In previous newsletters (Aggressive National Programs To Drive Down Drug Costs, published in January 2019 and Medical Disposables & Consumables Players Face Challenge of Government-Initiated Price Cuts in China, published in September 2019), Veranes (formerly Boston Healthcare Associates) reported the mounting pressure that biopharmaceutical and medical device companies are facing in defending their prices in China.
In November 2020, two years following the implementation of the national centralized tender program that started with biopharmaceuticals, the first medical device was targeted – drug-eluting coronary stents. The tender results were jaw-dropping, with the average price of the ten stent products that won the national tender dropped to 700 Yuan ($100), down from 13,000 yuan (~) $1,857), an average price from prior provincial tenders.1
Below, we would like to draw your attention to and share our insights on some other interesting findings in the process.
The market size of drug-eluting coronary stents, by annual volume, is in the 1.3 ~ 1.6 million range
Our medical device clients seek China’s market data in terms of annual procedure volume to understand the potential of the market and the competitive landscape. It has always been difficult as such data are not publicly available and industry analysts like us traditionally must make a bold estimate based on a mix of primary and secondary information, modeling, and, frankly, our years of Chinese industry experience.
Whereas this national tender has revealed that the current market size is in the 1.3~1.6 million range as the volume of this national procurement program, 1.07 million stents, is calculated as 65%~80% of the consolidated demand estimated by the public hospitals in China. Table 1 is the procurement plan by province that adds up to 1.07 million. To put the provincial market into perspective, Veranex has also added the population and number of Class III hospitals in the province.
Table 1: Estimated Annual DES Procurement Plan Through the National Tender by Province
|Province||DES Volume Estimate||Population (2010 Census)||No. of Class III Hospitals (2019)|
Tender results: 10 winning products from 8 manufacturers, led by domestic players
The eight winning companies include two international players, Boston Scientific and Medtronic and six Chinese companies (JWMS, Essen Technology, MicroPort, Lepu Medical, Kindly Medical and Medfavour Medical).
The tender document has also revealed that there are currently 27 CFDA approved drug-eluting stents supplied by 12 manufacturers. Table 2 is the reported intended procurement volume by manufacturer, revealing the market share information.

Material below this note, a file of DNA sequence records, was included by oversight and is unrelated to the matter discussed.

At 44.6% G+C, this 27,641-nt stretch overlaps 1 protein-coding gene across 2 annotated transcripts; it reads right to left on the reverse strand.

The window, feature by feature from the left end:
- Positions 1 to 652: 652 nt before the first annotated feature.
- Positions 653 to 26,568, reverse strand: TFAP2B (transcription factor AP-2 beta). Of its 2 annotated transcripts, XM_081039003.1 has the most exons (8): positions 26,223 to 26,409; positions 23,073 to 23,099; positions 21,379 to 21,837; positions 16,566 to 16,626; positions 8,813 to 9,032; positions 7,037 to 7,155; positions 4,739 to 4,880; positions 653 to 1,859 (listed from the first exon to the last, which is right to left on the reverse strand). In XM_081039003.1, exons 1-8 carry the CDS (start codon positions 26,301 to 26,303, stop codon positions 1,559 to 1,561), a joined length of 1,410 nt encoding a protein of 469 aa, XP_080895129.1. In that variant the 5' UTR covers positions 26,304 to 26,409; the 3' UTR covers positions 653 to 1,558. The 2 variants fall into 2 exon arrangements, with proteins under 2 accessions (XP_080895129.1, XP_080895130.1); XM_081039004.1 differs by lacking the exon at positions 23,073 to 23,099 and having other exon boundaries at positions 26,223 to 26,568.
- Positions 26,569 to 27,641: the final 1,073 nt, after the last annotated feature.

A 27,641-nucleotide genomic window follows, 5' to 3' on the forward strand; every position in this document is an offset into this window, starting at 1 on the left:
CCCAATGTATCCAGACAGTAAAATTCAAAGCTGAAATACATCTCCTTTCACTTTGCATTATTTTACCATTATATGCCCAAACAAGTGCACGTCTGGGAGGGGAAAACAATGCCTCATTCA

Table 2: Reported Procurement Plan by Manufacturer (*indicates tender won)
|Manufacturer||Domestic/ Imported||Planned Procurement in 2021|
|JW Medical (JWMS)*||Domestic||100,690|
|Micell Technologies Ireland||Imported||8|
As mentioned earlier, the average price to win the national tender was a 93% drop across the board. JWMS, who won the tender with the lowest price, slashed the price from 13,300 yuan ($1,900) to 469 yuan ($67); Boston Scientific went from 17,000 yuan ($2,428) to 775 yuan ($111) for two of its stents.
Apart from the immediate questions such as whether this is a sustainable business for these winning companies, how to ensure the quality of the stents is not compromised etc., we are just as interested in observing what is going to happen to those who lost the bidding war (e.g. Abbott Vascular). We know that this national tender is intentionally designed to leave some room for hospitals to purchase from outside the tender scope as instead of covering all the demand, the tender volume is only 65% ~ 80% of the estimated sum. So, it will be interesting to watch the competitive dynamics in the 20%~35% “free” space of the market, or 500,000 stents approximately by volume.
Although the sustainability of the national tenders has always been questioned by the industry and industry advocates, the practical advice we will give to the industry is to be prepared especially if you have products that fall into the following categories, which are defined as “High-Price Consumables” by a working document, called Tentative Guidelines for Centralized Procurement of High-Price Medical Consumables issued in 2012 by the Ministry of Health. These include intravascular interventional devices, non-vascular interventional devices, orthopedic implants, neurosurgical implants, electrophysiological catheters, pacemakers, extracorporeal blood circuit/blood purification devices, ophthalmic implants, dental implants, and others.
A key element of the tendering process is the speed with which it is executed. When we review the timeline of the DES tendering process, the official tender document was released on 16 October, the bid date was 5 November and just within hours, the bidding was done, and the results were immediately made available to the public. As a result, organizations must decide before the tendering process, not during the tender, whether the organizational imperative is to win the tender and the lowest price they can go.
Veranex works with innovative medical technology and biopharmaceutical players to help clients unlock the value of innovation. Our in-market experts closely monitor the policy and market trends in strategic markets like China to stay on top of industry trends and develop strategies and action plans to capture opportunities and mitigate barriers. Veranex will continue to monitor and provide updates on the further development of the national tenders in China. Please contact us to see how we can help.